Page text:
Some boards and committees are required by state law, including tripartite boards that oversee the use of Community Services Block Grants.

Other boards and committees are established to address specific community needs, such as the Complete Streets Advisory Board in the City of Phoenix.

Members of advisory boards are volunteers; however, they must typically apply and be appointed to the board.

Board members typically serve a one to five-year term and commit three to ten hours per month.

To learn more about advisory boards and committees in your area, try this internet search, “[YOUR CITY, STATE] advisory boards and committees.”

Search for member vacancies and apply to an advisory board or committee that interests you!

“Good government is not just the responsibility of elected officials and city employees – residents also play an important role,” according to the City of Phoenix.

Check out ChangeLab Solutions’ guide to getting involved in boards and commissions to create healthy communities.

You Have the Power to Help Address Social Needs

No matter the community group you join, you can play a critical role in improving health outcomes among community members, especially vulnerable populations, such as Latinos.

That is why Dr. Amelie G. Ramirez of UT Health San Antonio has created the new “Avanzando Equidad de Salud: Latino Cancer Health Equity Research Center” thanks to a 4-year, $4.08-million grant from the American Cancer Society.

As part of this work, Salud America!® is raising awareness about the importance of addressing SDoH-driven social needs. Read how Nemours Children’s Health and federally qualified health centers around the nation are working to meet the social needs of their patients.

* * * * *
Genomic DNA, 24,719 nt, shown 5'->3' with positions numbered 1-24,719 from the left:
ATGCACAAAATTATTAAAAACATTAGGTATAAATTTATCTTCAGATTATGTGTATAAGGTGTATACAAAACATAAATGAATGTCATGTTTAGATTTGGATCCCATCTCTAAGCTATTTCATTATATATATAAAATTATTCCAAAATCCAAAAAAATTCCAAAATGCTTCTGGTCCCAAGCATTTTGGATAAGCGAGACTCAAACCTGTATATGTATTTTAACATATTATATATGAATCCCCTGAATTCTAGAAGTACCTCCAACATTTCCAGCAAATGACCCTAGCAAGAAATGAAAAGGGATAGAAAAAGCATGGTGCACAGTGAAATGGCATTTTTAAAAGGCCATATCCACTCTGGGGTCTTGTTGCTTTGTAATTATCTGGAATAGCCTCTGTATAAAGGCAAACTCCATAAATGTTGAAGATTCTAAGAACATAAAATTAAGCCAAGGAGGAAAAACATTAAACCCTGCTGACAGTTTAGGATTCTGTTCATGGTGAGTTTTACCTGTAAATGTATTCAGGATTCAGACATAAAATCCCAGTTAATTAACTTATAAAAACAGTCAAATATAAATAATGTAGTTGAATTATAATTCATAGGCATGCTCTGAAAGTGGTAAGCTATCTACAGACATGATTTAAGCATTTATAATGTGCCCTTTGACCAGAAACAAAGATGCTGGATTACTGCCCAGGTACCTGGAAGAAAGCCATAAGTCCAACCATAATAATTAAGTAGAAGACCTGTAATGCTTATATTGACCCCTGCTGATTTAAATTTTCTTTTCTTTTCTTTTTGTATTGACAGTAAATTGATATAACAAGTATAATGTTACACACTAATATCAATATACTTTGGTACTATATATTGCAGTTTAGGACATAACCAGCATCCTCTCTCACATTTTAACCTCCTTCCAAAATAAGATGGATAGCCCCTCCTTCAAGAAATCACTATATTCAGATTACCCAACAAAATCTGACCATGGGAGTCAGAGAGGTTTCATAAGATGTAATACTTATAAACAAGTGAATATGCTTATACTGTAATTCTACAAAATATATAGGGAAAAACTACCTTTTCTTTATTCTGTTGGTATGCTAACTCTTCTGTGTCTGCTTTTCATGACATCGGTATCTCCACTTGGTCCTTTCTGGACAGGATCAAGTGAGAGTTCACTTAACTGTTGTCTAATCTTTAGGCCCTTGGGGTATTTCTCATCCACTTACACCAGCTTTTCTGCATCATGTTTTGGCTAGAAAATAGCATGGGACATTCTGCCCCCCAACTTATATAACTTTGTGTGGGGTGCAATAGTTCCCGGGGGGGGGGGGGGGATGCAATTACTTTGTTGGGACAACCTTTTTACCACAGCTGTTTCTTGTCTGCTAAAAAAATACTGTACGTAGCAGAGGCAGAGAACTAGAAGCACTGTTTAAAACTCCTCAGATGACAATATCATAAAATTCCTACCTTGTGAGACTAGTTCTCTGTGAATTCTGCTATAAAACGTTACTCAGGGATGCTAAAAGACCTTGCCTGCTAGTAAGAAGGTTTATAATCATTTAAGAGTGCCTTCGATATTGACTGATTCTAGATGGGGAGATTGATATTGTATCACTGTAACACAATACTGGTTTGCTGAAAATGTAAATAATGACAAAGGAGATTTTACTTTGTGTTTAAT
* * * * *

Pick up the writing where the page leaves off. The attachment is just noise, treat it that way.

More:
We can help you play a role in local change with our action packs:

  • Download the Salud America!® action pack, “Find Out If You Have Implicit Bias and What to Do Next.” This action pack will help you see if you have implicit bias. You will also learn from others who have overcome their own implicit bias.
  • Download the Salud America!® action pack, “Get Your City to Declare Racism a Public Health Crisis.” This action pack will help you start a conversation with city leaders for a resolution to declare racism a public health issue.
  • Download the Salud America!® action pack, “Write a Medical School Oath to Fight for Social Justice.” This Action Pack will help medical students write their own medical school oath to reflect doctors’ ever-evolving responsibilities to address systemic racism, social justice, and health equity.
  • Download the Salud America!® action pack, “Handle With Care” to start a Handle With Care program. In the program, police notify schools when they encounter children at a traumatic scene, so schools can provide support right away, even if operating virtually.
  • Download the Salud America!® action pack, “Help Your City Adopt Smoke-Free Multifamily Housing” to help your city explore a smoke-free multifamily housing policy for common areas and individual units.

Together, we can make a difference!


By The Numbers By The Numbers



of big U.S cities have a local board of health